In the case of indirect taxation, Pareto optimality may not be taken as the criteria for efficiency. Pareto optimality ignores the widespread existence of externalities. Moreover an increase in saving, and investment pattern can accelerate the pace of economic development.
Both these probabilities are ignored under Pareto optimality. Hence uniform taxation of all goods at equal percentage rates would amount to raising the same tax revenue on a lump sum basis. This is so because all taxpayers, experience a proportionate reduction in their incomes.
Hence, this tax has no resource allocation effect. Thus any tax on an input that is not uniform across all firms, or any tax on an output that is not uniform across all firms, result in the economy not being productively efficient.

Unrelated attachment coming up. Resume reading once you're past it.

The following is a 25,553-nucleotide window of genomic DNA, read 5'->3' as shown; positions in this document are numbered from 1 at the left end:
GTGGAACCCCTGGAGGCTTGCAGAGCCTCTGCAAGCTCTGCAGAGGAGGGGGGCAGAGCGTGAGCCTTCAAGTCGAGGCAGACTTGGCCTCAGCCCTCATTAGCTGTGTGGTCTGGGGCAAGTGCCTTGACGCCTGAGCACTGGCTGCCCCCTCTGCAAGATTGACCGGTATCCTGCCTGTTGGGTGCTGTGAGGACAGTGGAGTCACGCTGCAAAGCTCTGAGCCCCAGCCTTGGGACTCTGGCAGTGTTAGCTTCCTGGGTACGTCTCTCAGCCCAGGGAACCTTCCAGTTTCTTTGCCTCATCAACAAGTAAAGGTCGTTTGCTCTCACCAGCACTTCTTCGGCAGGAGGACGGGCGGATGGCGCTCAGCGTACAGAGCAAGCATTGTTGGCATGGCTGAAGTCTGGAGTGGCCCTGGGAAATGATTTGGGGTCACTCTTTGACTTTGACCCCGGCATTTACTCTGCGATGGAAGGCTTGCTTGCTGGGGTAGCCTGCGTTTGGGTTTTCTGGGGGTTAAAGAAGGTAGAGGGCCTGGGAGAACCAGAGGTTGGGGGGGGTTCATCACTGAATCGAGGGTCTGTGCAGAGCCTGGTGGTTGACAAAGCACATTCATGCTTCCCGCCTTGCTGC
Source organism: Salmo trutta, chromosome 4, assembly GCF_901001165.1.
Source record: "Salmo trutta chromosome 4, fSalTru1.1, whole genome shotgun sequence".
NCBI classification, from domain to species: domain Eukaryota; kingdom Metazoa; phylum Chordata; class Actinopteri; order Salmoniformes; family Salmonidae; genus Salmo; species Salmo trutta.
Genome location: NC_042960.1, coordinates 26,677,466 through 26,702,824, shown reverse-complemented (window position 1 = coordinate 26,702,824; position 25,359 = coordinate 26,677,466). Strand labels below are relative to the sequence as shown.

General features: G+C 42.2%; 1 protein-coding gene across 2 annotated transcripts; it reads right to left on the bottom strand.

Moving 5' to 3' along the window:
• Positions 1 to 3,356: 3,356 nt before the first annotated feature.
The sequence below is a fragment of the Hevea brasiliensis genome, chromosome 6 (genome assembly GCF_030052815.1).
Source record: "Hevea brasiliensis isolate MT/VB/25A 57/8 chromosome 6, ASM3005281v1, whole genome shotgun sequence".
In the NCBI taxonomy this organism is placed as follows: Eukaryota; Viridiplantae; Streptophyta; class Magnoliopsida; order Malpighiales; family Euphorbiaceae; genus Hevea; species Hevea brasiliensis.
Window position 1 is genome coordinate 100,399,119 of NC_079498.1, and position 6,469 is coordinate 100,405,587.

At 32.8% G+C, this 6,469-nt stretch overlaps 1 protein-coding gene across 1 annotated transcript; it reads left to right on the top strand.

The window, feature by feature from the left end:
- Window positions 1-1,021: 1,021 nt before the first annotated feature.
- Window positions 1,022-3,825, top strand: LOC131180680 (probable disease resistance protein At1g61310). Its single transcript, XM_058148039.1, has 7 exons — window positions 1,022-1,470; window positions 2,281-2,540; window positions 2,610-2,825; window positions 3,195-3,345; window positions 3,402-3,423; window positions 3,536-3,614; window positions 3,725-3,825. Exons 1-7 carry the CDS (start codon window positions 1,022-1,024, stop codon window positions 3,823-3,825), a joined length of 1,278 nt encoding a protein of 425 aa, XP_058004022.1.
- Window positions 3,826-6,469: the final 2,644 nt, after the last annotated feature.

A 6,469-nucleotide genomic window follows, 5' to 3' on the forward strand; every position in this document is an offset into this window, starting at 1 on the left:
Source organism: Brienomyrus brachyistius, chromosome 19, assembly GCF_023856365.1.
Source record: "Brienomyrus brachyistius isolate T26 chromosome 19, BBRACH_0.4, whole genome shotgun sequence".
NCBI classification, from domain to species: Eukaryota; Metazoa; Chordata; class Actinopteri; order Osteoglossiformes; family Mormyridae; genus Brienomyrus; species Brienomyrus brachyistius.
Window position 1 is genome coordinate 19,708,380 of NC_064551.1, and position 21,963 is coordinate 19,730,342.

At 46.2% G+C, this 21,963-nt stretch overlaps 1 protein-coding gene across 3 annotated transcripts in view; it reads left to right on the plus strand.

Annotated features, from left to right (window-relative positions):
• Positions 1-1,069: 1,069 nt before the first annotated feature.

On the other hand, if a variation in demand elasticity’s is allowed for commodities cannot be taxed at uniform rates. Hence a lump sum tax will not affect the productive efficiency and resource allocation process.
In developing countries, in which there are many barter transactions, and in which level of keeping records is low, it is difficult to enforce an income tax. In such a situation, commodity taxation must be relied on to redistribute income and to ensure that burden of taxation is equitably distributed.
In optimal taxation social welfare and efficiency aspect of taxation should be given importance. Moreover, trade-off between equity and efficiency objectives of taxation should be maintained.